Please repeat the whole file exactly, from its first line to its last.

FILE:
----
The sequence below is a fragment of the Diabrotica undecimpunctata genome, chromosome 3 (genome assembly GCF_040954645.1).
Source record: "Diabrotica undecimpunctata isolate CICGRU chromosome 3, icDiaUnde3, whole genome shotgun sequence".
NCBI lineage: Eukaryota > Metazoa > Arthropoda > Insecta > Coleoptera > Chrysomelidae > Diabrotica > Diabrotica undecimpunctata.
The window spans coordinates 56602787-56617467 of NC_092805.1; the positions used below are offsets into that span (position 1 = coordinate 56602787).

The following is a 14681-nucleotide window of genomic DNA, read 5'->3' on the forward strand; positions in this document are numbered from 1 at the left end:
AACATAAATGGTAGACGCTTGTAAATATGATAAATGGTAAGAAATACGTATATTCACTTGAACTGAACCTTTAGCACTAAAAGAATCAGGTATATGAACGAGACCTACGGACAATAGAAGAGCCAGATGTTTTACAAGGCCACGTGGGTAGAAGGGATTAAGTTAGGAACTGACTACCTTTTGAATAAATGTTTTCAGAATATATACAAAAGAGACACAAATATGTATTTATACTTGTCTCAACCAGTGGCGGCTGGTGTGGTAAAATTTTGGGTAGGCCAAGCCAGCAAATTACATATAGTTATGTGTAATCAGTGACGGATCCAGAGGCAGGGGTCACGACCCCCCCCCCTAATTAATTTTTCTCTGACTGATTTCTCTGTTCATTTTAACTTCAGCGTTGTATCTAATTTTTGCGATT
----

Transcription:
The sequence below is a fragment of the Diabrotica undecimpunctata genome, chromosome 3 (genome assembly GCF_040954645.1).
Source record: "Diabrotica undecimpunctata isolate CICGRU chromosome 3, icDiaUnde3, whole genome shotgun sequence".
NCBI lineage: Eukaryota > Metazoa > Arthropoda > Insecta > Coleoptera > Chrysomelidae > Diabrotica > Diabrotica undecimpunctata.
The window spans coordinates 56602787-56617467 of NC_092805.1; the positions used below are offsets into that span (position 1 = coordinate 56602787).

The following is a 14681-nucleotide window of genomic DNA, read 5'->3' on the forward strand; positions in this document are numbered from 1 at the left end:
AACATAAATGGTAGACGCTTGTAAATATGATAAATGGTAAGAAATACGTATATTCACTTGAACTGAACCTTTAGCACTAAAAGAATCAGGTATATGAACGAGACCTACGGACAATAGAAGAGCCAGATGTTTTACAAGGCCACGTGGGTAGAAGGGATTAAGTTAGGAACTGACTACCTTTTGAATAAATGTTTTCAGAATATATACAAAAGAGACACAAATATGTATTTATACTTGTCTCAACCAGTGGCGGCTGGTGTGGTAAAATTTTGGGTAGGCCAAGCCAGCAAATTACATATAGTTATGTGTAATCAGTGACGGATCCAGAGGCAGGGGTCACGACCCCCCCCCCTAATTAATTTTTCTCTGACTGATTTCTCTGTTCATTTTAACTTCAGCGTTGTATCTAATTTTTGCGATT